Being incarcerated in a foreign country is usually the stuff of holiday nightmares. Unless you want an insight into Latvian history, that is. The former naval prison in Karosta, a Russian-built port that stretches north from the seaside city of Liepāja, is now the venue for an interactive performance/tour that involves such delights as being herded at gunpoint by actors dressed as Soviet prison guards, then interrogated in Russian by KGB officers. Stay the night and things get even harder – you may find yourself mopping the floors before bedding down in one of the bare cells, only to be brutally awoken by an early morning call.

6. Lose your grip on reality in Austria

Pegging yourself as the “Museum of the Future” is, in our ever-changing world, bold. Brash, even. And that’s exactly what the Ars Electronica Centre in Linz is. Dedicated to new technology, and its influence within the realms of art, few museums on Earth have their fingers quite as firmly on the pulse. Come here for the CAVE (Cave Automatic Visual Environment). This room, measuring – cutely enough – 3m cubed, is at the cutting-edge of virtual reality; the simulation uses technology so advanced – 3D projections dance across the walls and along the floor, as you navigate through virtual solar systems and across artificial landscapes – that you feel like you’re part of the installation.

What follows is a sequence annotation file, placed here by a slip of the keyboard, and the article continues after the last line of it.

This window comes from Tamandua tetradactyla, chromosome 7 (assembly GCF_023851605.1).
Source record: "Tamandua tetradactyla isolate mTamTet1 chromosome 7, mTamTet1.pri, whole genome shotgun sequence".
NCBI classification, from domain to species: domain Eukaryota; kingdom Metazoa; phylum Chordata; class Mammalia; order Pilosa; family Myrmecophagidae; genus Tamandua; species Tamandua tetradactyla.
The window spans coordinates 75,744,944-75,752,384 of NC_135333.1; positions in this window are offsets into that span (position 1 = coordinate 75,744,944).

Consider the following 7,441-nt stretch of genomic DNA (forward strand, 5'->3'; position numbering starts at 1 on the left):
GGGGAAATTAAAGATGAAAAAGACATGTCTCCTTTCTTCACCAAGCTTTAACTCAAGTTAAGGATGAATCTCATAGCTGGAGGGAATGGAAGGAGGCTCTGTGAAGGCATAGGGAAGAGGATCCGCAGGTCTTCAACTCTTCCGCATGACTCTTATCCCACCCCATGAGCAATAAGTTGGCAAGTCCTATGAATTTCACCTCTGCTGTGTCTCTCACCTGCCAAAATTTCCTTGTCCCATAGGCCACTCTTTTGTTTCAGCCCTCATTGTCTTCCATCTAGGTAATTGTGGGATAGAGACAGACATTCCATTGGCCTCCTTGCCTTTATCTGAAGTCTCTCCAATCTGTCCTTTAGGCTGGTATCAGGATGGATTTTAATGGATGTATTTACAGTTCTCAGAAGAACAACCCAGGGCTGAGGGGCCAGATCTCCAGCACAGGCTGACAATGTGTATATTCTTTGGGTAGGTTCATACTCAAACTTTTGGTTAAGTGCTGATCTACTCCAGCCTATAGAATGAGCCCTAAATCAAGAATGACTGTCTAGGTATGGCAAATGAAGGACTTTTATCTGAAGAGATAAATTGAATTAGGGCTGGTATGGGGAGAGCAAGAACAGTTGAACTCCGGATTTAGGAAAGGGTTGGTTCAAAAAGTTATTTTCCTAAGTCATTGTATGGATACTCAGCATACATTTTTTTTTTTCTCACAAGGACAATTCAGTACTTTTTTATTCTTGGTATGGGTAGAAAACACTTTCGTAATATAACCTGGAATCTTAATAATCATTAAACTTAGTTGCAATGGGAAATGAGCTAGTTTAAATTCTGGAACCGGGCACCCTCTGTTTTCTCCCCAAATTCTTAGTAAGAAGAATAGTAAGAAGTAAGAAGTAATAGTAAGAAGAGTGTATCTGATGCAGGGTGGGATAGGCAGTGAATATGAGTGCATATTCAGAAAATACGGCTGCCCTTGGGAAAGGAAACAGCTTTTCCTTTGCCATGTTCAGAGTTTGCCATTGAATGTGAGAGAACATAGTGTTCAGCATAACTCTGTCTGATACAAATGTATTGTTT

AEC Linz by Konstantinos Dafalias (license)

7. Play with fire at Spain’s Las Fallas

Catholic Spain traditionally holds fast to old habits, synchronizing Saints’ days with ancient seasonal rites. The most famous – and noisiest – festival of all is Las Fallas: in mid-March the streets of Valencia combust in a riot of flame and firecrackers, ostensibly in celebration of St Joseph.  It’s (barely) controlled pyromania, a festival where the neighbourhood firemen are on overtime and beauty sleep is in short supply. The fallas themselves are huge satirical tableaux peopled by ninots, or allegorical figures – everyone from voluptuous harlots to Vladimir Putin – painstakingly crafted out of wood, wax, papier-mâché andcardboard. They’re exhibited during nightly street parties, before all five hundred of them literally go up in smoke at midnight every March 19.